marble bone disease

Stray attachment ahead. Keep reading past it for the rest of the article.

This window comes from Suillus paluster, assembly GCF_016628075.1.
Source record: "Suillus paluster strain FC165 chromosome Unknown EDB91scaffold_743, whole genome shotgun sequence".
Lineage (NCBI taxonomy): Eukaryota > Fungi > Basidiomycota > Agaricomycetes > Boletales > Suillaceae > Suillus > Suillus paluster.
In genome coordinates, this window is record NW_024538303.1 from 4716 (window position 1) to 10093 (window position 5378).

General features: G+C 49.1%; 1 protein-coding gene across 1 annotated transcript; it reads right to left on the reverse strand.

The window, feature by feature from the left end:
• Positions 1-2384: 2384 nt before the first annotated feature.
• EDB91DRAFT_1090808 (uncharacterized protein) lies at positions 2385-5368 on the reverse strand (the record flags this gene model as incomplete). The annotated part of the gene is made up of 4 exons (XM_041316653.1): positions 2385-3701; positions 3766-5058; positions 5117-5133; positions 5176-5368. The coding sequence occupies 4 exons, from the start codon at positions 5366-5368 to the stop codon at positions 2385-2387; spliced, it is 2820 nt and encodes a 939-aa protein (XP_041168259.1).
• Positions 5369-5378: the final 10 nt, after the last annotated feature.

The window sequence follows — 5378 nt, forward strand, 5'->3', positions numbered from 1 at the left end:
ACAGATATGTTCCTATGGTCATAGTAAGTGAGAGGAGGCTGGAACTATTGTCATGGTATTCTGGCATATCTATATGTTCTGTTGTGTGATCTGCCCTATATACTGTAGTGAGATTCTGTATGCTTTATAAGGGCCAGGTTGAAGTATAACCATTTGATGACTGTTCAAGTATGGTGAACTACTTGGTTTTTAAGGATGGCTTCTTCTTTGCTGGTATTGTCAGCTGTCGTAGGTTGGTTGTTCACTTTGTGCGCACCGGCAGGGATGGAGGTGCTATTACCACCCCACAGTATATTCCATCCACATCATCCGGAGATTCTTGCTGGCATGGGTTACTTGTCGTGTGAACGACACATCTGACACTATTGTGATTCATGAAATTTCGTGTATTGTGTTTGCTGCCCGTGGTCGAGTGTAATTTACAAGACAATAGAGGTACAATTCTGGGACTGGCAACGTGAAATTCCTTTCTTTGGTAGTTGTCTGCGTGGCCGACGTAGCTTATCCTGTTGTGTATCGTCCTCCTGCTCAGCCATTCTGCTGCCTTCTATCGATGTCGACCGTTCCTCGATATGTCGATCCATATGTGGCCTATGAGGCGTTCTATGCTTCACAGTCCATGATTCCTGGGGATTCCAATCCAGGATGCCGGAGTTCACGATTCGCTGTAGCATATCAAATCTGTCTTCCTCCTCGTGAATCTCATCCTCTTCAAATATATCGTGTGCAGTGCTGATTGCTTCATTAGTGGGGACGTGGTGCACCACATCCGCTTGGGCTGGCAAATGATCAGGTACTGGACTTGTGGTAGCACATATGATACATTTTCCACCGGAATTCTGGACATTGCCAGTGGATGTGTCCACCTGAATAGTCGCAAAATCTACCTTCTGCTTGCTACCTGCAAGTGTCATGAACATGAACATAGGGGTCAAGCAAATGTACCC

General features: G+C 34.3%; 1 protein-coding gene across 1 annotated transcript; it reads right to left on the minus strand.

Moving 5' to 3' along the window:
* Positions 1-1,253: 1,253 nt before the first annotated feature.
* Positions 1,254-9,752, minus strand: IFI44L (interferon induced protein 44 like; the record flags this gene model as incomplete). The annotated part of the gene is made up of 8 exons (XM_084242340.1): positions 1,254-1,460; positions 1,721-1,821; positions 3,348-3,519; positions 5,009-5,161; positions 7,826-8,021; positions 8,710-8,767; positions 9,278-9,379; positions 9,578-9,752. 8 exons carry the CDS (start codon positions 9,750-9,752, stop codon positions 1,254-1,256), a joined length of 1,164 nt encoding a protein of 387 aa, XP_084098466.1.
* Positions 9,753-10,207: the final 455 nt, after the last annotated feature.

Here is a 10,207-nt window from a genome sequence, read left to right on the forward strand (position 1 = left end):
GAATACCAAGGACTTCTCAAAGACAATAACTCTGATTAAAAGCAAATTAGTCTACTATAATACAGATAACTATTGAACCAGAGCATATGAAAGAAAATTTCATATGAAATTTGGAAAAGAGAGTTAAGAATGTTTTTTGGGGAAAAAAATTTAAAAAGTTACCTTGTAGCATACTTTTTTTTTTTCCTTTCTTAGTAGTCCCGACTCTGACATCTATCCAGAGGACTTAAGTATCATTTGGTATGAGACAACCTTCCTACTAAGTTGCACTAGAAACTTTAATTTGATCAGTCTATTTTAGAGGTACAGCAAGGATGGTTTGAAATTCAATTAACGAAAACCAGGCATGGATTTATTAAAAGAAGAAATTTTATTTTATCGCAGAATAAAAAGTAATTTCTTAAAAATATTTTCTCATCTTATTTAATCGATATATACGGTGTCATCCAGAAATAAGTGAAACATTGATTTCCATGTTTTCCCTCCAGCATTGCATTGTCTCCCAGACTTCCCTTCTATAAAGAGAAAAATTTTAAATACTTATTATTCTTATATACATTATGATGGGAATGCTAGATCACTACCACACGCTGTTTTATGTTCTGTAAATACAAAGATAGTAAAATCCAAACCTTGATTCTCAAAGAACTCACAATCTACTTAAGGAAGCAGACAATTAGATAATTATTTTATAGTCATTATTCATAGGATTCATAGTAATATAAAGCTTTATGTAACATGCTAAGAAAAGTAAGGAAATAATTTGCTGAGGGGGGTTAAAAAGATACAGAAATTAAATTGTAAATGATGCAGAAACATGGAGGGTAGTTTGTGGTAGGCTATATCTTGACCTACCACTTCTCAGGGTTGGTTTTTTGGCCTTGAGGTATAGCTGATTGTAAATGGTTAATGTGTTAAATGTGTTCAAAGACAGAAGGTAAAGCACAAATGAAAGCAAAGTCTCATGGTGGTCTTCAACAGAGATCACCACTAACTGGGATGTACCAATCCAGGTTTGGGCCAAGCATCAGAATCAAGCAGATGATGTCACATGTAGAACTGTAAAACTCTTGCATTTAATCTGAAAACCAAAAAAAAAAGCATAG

rare hereditary congenital disorder in which the bones become extremely dense, hard, and brittle. The disease progresses as long as bone growth continues; the marrow cavities become filled with compact bone, and severe anemia results. In marble bone disease, bone-resorbing cells called osteoclasts are either reduced in number or are ineffective. Fractures are frequent; deafness and loss of vision may occur because cranial nerves become compressed by the narrowing of their passageways as bone is deposited in the skull. Severe cases may be fatal; individuals with mild cases of the disorder may have a normal life expectancy. Treatment may include gamma interferon, a protein that delays progression of the disease; bone marrow transplantation; or calcitriol, a vitamin D compound that stimulates osteoclasts to dissolve and absorb bone.
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